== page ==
This yummy smoothie is a beautifully color that won’t give away its vegetable secret. The purple carrot has a sweetness to it that makes it easy to include this nutritious veggie in your morning smoothie. With shredded coconut, mint, lime, and cashews, it’s a flavor you’re going to love.

2. Watermelon Salt Water Taffy
This easy salt water taffy is so much fun to make, and it doesn’t have any added sweetener. It’s crazy how much the texture of rolled-up dehydrator watermelon is similar to salt water taffy. A sprinkle of sea salt on each piece enhances the flavor. I’ve done this with pineapple too, and it’s fantastic!

3. Watermelon Mint Jicama Salad
Jicama, also known as Mexican Potato, is a fun root that you can eat raw. It’s refreshing, crunchy, and has a slightly sweet, almost fruity flavor. I love this raw salad with cubed watermelon, jicama, a big handful of finely chopped mint, lime juice, and cayenne pepper.

4. Red Fruit Salad With Honeyed Yogurt
This yummy salad makes a great dessert, because it’s sweet without being too sweetened, and it has a lovely presentation. You’ll need watermelon, strawberries, raspberries, yogurt (coconut yogurt works well), honey, pomegranate seeds, and mint leaves if you’re feeling extra fancy.

5. Watermelon Gazpacho
This is a spicy and sweet cold soup that’s super refreshing and excellent for summer dinners when you don’t want to turn on the oven or stove. It has a bright and cheery yellow color with watermelon, tomato, cucumber, olive oil, red wine vinegar, read onion, and red or yellow bell pepper.

Photo: Healthy Nibbles and Bits

6. Watermelon Strawberry Agua Fresca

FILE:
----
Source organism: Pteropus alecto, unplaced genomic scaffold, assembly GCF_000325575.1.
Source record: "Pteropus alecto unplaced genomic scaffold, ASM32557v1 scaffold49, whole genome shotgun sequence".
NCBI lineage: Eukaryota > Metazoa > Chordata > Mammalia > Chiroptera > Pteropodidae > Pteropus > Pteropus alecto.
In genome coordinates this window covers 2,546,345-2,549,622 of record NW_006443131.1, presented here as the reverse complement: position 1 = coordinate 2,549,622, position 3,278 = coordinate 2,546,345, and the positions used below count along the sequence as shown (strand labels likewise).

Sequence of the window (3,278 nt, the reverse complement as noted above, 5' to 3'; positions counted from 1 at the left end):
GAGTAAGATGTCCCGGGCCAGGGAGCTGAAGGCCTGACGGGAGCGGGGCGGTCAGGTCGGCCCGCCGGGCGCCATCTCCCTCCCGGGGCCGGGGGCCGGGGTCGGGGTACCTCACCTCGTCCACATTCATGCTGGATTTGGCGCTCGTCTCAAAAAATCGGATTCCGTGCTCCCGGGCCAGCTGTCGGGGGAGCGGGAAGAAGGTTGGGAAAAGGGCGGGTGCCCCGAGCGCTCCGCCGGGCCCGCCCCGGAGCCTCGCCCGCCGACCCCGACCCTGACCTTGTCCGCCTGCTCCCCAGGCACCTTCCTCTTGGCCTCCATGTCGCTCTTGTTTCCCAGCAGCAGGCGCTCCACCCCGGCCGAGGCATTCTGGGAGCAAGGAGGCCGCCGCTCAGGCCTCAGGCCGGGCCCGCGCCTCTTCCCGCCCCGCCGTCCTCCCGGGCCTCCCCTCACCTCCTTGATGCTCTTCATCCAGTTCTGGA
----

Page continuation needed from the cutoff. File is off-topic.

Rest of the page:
Those frescas at Mexican restaurants are delicious, but usually made with added sugar syrups and other sweeteners. Make your own at home with cubed watermelon, strawberries, lime juice, apple cider, lime slices, cucumber slices, and mint leaves.

7. Summer Melon Smoothie
This summer melon smoothie is sweet and refreshing, and it’s one of my favorite drinks during most of the year, since I live in a hot climate. Let this melon hydrate you, the ginger cleanse you, and the strawberries and bananas provide a sweet flavor and pink hue.

8. Minty Watermelon Frosty
I love watermelon and mint together, and this frosty is the perfect way to enjoy them. You’ll need frozen watermelon, mint leaves, lemon juice, and something to sweeten the frosty if necessary. Instead of sugar, you can use coconut sugar, honey, etc.

9. Super Simple Watermelon Gazpacho
The more elaborate watermelon gazpacho recipes are certainly fabulous, but sometimes you want something a little simpler. This recipe is made with ripe tomatoes, yellow watermelon, lime juice, and a dash of salt. if you want, you can garnish it with mint leaves and cubes of frozen watermelon.

10. Naturally Sweetened Watermelon Agua Fresca
Here’s a watermelon agua fresca recipe that’s a bit simpler in its ingredients and is sweetened with agave nectar or maple syrup (I recommend the maple, since it’s less processed). A pinch of sea salt helps bring out the flavors in this drink, while also making it even more hydrating.

11. Homemade Snow Cones
It’s pretty much a fact that everyone loves snow cones. Unfortunately, it’s also a fact that snow cones from carnivals and ice cream trucks are usually loaded with corn syrup and artificial colors and flavors. This basil and watermelon snow cones is completely real!

12. Watermelon Mint Slushies
These slushies are loaded with electrolytes from coconut water! That makes them extra good for your body, while the watermelon, strawberries, and mint leaves make them extra tasty. You can also play with the flavor by changing out the strawberries or mint for other herbs and fruits. I can imagine pineapple-watermelon-basil!

13. Almost Instant Ruby Red Granita
This yummy treat is made with just grapefruit, watermelon, ice, and orange juice. You could also use water or coconut water for different flavors and sweetness levels. This is a treat you don’t have to feel guilty about enjoying, even if that means you want to eat it for breakfast!

14. Habanero Watermelon Gazpacho With Salsa
This gazpacho is made spicy with a habanero chili and super flavorful with garlic, red tomatoes, watermelon, and lime juice. You can top it off with this delicious mint and cucumber avocado salsa with plenty of fresh mint and a squeeze of fresh lime juice.